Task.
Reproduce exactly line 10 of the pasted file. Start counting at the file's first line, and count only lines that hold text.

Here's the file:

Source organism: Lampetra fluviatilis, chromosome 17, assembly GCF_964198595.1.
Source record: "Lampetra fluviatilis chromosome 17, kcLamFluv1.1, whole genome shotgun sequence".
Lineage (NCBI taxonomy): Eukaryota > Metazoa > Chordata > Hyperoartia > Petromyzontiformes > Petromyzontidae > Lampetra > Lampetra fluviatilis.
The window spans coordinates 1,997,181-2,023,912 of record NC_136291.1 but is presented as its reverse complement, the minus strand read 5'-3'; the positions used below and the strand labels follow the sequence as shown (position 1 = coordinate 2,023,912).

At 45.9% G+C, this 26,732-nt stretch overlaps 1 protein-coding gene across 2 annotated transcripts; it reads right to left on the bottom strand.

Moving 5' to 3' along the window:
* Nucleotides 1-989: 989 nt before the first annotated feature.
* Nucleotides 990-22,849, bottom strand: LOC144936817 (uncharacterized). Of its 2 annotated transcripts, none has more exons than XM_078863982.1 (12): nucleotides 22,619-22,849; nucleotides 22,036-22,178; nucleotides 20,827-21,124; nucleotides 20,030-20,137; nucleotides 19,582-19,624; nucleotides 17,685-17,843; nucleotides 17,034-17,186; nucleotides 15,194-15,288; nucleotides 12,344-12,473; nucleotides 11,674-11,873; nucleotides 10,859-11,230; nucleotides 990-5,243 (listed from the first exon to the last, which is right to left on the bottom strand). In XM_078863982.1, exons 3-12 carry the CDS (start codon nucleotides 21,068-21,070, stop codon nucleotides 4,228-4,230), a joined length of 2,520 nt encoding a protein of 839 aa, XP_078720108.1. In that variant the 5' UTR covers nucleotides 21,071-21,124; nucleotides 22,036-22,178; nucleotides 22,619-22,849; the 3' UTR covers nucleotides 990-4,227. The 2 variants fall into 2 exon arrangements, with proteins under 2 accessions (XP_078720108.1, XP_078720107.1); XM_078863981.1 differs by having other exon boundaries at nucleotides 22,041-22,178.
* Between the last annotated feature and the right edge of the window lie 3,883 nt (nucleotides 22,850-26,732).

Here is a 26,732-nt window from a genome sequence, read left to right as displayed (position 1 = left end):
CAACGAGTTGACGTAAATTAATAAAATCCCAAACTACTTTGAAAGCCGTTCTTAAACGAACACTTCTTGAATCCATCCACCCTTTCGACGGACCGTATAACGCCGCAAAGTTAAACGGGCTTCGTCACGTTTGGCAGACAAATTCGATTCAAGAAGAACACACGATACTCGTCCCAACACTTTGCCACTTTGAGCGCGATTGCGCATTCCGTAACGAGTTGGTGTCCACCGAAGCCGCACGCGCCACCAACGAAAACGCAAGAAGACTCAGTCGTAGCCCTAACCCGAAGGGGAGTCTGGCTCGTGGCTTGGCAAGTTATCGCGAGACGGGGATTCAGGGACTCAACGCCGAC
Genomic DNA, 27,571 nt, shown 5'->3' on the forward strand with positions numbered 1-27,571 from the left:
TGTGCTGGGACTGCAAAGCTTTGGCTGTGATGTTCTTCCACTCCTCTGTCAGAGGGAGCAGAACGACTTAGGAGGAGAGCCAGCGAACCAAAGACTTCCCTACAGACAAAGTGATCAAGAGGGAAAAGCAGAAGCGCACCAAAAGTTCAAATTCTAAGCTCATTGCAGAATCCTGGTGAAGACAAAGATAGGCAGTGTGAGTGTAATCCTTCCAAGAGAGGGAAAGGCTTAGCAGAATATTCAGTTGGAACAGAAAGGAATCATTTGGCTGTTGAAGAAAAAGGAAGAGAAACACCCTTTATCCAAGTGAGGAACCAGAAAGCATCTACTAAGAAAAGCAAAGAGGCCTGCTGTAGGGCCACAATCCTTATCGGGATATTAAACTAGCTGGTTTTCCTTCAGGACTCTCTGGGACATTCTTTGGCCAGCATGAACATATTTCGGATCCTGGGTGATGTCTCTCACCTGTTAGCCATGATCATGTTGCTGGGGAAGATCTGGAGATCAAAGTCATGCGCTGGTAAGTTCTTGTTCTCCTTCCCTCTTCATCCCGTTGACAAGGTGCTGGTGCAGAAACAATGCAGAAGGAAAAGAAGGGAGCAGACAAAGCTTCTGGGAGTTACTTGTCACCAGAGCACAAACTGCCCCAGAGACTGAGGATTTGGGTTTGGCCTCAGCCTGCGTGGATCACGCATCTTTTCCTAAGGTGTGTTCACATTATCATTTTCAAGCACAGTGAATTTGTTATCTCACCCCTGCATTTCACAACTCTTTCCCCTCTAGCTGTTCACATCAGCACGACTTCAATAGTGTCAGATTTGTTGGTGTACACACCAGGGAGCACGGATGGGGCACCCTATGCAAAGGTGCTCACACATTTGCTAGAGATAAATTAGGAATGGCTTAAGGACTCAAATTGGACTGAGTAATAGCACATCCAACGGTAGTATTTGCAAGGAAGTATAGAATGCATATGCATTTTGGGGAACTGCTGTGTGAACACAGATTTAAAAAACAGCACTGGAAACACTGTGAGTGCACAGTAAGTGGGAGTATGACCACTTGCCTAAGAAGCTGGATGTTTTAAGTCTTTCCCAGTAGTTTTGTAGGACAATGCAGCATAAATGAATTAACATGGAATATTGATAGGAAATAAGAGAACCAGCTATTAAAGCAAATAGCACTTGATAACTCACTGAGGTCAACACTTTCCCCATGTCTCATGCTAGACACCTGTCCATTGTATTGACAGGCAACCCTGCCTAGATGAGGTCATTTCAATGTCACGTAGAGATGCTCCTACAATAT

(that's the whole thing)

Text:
Here is a 26,732-nt window from a genome sequence, read left to right as displayed (position 1 = left end):